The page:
Donald Tusk's intemperate outburst on Wednesday is a good sign of the pressure being faced by the EU leaders - he said there should be a special place in hell for Leavers who led the UK referendum without a plan.
Behind the scenes plenty of member states are asking why the progress is so bad and if indeed it really is all the fault of the UK or whether Junker and Tusk are culpable. This pressure is telling.
However, it still does not make their comments right. Remoaners are loving the leave take down as it matches their internal narrative perfectly. Actually, it shows the huge fault line in UK politics. After all, whilst easy to say the Leavers did not have a plan, the point is they were never in charge, ever.
After the Referendum, a remain voting PM took over and decided the red lines- unicorn ones at that. Many of the leavers suggested a Canada+ deal, which the EU offered. But no, May went for a bespoke BINO deal that would be very hard to negotiate - the Leaver's slowly left her cabinet in protest and she ignored them. Right up until she los the key votes in Parliament that are pushing us to crazy no-deal position.
In Labour too, a cynical Corbyn has really had nothing to offer, no realistic plans or aid for the Government, just partisan noise. He has fended off the majority in his own party as we all know he both wants Brexit and the Tories to be blamed for it. This strategy may yet work, but the politics of it is awful, it demonstrates in very large writing that he is the very opposite of a Statesman.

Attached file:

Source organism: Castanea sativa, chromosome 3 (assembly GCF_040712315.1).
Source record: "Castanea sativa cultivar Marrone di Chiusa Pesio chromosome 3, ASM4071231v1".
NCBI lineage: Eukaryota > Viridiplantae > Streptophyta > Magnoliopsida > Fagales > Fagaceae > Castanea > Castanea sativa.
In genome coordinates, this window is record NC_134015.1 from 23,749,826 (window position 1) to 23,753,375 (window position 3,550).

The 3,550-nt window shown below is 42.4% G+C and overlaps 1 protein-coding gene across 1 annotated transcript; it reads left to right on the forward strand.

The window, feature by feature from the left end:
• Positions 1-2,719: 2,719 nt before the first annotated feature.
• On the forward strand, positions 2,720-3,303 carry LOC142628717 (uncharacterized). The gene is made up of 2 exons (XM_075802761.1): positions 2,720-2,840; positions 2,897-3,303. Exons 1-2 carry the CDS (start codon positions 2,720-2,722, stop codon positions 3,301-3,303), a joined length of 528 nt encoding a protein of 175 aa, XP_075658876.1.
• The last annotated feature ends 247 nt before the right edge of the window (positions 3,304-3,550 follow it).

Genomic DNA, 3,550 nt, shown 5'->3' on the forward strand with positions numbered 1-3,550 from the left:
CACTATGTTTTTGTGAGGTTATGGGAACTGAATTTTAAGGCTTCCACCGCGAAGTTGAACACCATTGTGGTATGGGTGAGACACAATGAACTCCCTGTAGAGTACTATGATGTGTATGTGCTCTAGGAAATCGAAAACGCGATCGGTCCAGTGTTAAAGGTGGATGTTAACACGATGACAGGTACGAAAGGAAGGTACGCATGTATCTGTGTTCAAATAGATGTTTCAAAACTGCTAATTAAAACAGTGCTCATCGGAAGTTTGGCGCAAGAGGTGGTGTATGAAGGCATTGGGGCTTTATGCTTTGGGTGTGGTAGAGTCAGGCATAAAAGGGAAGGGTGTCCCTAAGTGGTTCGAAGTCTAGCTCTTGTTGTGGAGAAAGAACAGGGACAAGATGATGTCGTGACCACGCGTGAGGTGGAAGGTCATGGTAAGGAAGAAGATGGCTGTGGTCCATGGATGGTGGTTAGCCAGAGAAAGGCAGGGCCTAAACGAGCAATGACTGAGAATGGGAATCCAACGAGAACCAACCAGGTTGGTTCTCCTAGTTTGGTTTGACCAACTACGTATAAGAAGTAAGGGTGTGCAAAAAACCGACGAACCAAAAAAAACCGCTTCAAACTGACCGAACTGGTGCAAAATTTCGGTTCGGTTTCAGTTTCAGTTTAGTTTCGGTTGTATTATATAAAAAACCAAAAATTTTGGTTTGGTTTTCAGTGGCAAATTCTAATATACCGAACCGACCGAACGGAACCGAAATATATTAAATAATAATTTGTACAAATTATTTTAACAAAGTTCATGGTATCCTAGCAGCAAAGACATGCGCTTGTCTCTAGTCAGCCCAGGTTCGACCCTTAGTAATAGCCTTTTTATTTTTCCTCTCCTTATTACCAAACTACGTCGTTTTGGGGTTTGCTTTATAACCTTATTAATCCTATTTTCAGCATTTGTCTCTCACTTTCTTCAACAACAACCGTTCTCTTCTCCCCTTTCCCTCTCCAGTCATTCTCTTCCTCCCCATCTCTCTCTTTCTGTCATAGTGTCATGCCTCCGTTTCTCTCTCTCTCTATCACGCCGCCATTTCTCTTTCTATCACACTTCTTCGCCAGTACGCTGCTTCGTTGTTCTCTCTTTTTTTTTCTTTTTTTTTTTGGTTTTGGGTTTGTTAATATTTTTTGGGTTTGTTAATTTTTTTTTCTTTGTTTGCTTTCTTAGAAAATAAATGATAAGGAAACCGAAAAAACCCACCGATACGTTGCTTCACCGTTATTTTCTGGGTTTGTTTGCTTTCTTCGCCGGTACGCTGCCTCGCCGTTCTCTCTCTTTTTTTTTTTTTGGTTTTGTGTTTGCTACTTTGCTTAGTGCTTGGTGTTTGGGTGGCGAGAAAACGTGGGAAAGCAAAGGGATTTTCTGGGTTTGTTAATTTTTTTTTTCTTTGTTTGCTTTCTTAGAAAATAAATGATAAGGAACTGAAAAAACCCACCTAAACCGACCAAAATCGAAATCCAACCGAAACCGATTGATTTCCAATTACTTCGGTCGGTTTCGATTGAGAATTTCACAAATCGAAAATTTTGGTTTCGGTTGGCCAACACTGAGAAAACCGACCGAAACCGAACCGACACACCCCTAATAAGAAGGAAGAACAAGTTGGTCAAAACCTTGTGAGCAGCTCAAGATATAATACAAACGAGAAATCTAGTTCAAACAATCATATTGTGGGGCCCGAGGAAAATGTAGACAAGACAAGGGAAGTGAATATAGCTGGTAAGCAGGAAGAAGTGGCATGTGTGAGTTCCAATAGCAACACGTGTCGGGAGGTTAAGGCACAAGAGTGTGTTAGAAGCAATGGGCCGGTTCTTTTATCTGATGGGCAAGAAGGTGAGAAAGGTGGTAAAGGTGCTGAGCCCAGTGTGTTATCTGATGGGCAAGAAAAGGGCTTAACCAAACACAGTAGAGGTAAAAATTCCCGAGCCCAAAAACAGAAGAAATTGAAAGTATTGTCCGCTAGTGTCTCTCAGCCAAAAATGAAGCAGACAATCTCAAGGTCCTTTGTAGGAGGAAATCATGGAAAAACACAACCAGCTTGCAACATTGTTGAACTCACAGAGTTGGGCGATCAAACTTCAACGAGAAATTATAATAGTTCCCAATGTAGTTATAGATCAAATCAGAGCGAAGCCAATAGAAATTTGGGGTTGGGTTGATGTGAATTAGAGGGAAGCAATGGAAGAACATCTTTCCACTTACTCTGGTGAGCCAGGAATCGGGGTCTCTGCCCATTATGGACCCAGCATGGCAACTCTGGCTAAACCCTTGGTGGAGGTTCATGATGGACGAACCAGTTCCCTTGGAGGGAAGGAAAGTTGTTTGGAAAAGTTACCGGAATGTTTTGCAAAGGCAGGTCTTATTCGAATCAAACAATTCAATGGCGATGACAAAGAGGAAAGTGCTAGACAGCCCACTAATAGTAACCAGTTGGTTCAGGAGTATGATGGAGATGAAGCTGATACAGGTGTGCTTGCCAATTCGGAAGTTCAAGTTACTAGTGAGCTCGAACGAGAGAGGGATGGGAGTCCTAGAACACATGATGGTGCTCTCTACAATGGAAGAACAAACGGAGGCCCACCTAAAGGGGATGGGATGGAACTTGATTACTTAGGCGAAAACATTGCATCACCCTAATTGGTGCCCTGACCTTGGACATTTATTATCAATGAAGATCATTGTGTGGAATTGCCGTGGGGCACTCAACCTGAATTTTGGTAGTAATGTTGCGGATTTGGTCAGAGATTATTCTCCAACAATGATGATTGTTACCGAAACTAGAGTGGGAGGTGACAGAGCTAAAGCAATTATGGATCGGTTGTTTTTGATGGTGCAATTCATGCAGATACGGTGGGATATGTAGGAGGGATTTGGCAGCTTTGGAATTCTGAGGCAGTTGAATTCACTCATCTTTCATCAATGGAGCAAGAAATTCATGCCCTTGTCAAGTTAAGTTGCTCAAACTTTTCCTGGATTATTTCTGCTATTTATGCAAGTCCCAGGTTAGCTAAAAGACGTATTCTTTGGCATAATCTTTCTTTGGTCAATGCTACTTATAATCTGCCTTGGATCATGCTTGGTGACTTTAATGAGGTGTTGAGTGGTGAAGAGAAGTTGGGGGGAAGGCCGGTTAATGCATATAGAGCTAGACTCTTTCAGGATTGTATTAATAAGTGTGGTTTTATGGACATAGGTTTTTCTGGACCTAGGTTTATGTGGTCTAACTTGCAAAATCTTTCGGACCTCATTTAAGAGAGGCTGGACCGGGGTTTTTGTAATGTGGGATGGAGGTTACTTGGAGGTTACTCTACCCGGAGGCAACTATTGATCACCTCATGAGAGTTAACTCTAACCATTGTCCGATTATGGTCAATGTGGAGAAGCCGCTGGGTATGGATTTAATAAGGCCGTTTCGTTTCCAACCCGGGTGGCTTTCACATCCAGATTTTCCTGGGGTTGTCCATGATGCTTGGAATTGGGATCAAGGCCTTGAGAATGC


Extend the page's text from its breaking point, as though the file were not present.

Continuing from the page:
So in the round, Tusk is right but for the wrong reasons. The Referendum caused a split between political parties and also between the populace and the government. May has failed so far to square this circle and of course the EU, true to their bureaucratic mantra have not tried to help. However, if a Leaver had been Prime Minister we would now, having suffered from a few doses of reality along the way, be moving to either Canada+ or an ever softer Brexit - after all Boris could have done that.
The huge mistake for the Country was making a Remainer PM - the time called out for decisiveness and instead we got wibble. Still, hopefully there is time for either Labour or the ERG to realise the only game in town is May's deal rather than the chaotic no-deal Brexit.
As much as I don't want another General Election, we desperately need to see the Country re-align around political parties who represent leave or remain rather than vote for the current two who are split which causes a fatal inertia.